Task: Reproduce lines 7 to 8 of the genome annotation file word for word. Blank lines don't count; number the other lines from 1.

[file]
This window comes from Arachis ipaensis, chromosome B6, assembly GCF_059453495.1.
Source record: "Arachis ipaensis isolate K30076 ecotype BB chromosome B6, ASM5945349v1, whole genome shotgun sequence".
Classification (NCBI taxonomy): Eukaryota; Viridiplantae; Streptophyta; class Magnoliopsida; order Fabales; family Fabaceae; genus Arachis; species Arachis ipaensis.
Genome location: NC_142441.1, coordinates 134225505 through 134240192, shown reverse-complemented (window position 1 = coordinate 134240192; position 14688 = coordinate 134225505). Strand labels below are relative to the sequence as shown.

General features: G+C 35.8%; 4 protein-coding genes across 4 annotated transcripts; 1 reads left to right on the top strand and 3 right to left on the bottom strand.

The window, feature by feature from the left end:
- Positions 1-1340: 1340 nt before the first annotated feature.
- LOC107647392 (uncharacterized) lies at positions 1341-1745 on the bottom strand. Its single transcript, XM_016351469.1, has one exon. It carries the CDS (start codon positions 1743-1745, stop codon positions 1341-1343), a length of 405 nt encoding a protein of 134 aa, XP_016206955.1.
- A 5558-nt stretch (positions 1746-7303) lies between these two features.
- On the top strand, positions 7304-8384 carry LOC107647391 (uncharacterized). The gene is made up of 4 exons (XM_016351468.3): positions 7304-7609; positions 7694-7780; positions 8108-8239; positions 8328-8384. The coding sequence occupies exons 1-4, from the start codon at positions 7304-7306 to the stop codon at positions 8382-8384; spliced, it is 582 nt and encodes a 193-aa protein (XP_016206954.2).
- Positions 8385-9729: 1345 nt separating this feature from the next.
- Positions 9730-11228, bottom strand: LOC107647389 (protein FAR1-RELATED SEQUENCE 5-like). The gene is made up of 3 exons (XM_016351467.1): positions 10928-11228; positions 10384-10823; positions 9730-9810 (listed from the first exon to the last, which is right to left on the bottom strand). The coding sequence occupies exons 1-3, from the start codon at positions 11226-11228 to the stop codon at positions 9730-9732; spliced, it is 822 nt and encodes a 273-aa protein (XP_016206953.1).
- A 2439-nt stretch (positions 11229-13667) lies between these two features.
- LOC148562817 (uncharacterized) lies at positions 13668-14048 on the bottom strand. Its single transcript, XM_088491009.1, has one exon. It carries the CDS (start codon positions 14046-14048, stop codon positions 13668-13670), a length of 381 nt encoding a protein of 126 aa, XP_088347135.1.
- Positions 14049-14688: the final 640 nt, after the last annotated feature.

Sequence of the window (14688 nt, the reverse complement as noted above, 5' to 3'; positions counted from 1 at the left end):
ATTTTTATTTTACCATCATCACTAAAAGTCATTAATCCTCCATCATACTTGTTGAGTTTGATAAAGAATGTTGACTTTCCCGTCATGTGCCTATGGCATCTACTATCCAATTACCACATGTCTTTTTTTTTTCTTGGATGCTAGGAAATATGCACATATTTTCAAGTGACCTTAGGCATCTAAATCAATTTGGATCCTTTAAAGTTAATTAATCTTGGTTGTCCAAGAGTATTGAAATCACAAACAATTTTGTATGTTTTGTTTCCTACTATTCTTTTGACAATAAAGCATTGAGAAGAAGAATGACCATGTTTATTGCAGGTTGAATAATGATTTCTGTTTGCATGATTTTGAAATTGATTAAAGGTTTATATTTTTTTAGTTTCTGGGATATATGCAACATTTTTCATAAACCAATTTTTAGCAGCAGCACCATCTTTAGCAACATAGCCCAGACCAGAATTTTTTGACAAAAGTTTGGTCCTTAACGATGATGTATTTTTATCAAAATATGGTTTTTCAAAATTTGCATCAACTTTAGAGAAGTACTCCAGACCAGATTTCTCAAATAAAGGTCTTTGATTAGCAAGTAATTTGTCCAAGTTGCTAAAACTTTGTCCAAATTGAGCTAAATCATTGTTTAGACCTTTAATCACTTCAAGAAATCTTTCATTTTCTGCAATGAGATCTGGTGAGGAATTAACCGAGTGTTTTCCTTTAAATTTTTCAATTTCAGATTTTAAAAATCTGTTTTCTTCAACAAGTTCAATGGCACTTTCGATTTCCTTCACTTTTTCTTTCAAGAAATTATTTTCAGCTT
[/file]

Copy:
- Positions 1-1340: 1340 nt before the first annotated feature.
- LOC107647392 (uncharacterized) lies at positions 1341-1745 on the bottom strand. Its single transcript, XM_016351469.1, has one exon. It carries the CDS (start codon positions 1743-1745, stop codon positions 1341-1343), a length of 405 nt encoding a protein of 134 aa, XP_016206955.1.